We retrospectively examined 34 eyes treated with SCC. The mean age of the patients was 31 years (range 19–75 years). Our regular
follow up was 1 day, 1 week and 3 months following treatment. The preoperative astigmatism was -1.87dpt ±0.94dpt and the spherical
equivalent was -3,04 ± 3,04 dpt.
Figure 2: The eyetracking system of the Schwind AMARIS Laser compensates six movements of the eye for exact ablation control.
Postoperative the astigmatism was -0,33 ± 0,35 dpt and the spherical equivalent 0,03 ± 0,53 dpt. 85% of the patients showed
an astigmatism in a range of ±0.5dpt and 97% within ±1,0dpt.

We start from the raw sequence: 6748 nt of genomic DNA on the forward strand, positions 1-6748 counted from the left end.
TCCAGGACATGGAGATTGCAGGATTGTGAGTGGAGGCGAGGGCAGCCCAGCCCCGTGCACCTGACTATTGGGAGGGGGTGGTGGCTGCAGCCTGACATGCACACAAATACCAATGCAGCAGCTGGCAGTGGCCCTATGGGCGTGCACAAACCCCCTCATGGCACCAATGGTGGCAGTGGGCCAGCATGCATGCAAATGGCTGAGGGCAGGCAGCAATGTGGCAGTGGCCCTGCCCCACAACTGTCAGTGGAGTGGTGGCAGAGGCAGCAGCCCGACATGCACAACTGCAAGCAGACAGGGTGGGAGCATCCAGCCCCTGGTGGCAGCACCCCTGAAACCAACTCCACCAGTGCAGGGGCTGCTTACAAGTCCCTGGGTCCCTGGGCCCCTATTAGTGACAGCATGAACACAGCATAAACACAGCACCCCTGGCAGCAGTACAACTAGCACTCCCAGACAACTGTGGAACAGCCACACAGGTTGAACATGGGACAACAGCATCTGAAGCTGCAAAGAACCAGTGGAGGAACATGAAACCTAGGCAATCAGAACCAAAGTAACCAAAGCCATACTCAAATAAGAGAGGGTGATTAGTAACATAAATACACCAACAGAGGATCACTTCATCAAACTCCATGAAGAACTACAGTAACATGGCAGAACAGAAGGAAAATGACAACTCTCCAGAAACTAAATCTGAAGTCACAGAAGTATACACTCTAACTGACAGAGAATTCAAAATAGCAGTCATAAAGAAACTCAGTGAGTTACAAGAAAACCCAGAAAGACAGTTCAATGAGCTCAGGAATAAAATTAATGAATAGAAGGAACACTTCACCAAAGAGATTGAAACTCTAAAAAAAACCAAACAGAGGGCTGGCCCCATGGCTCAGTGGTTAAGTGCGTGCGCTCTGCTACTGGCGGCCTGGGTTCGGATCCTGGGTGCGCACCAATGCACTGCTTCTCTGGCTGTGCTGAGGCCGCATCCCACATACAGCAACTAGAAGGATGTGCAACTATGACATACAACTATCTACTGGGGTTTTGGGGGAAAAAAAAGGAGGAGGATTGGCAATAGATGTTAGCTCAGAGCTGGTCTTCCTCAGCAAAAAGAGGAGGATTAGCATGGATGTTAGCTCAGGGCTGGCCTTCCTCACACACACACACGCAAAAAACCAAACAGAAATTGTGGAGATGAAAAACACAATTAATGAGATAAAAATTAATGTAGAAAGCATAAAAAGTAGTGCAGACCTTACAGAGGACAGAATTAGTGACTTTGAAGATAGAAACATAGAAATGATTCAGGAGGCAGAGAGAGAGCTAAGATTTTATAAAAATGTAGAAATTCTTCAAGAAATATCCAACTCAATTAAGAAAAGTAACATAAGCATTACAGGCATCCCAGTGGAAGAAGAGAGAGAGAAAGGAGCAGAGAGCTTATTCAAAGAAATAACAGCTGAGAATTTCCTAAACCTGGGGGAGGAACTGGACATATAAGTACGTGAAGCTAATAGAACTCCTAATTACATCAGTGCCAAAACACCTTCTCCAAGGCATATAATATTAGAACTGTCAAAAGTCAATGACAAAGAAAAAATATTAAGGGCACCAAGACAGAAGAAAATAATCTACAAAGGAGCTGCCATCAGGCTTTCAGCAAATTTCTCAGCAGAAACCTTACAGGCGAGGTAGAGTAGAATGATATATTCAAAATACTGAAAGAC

The cyclotorision angle measured within a much higher range than we expected before we started working with the system. 55%
of the patients had an angle of ±2 degrees, 37% within 2 and ±5 degrees. 15% were between 5 and ±10 degrees and the remaining
5% were within 10 to ±15 degrees of cyclotorsion. The dynamic cyclotorsion measured was within ±1 degree in 67% of patients
and within ±2 in 94% and within ±3 in 100%.
This data shows that the cyclotorsion of the patient's eye is a significant factor influencing the corneal ablation. In our
group uncorrected VA increased from 0.2 to 1.0. The results were stable after 1 week and after 3 months. No retreatment was
performed within this group.
As a consequence of these results we now perform treatments with SCC in all patients with an astigmatism higher than 0.75
dpt. The refractive and functional results are very good. SCC is a very safe and predictable option, which we will investigate
further. We think that SCC will be a reliable instrument of laser surgery especially when going to the limits of astigmatism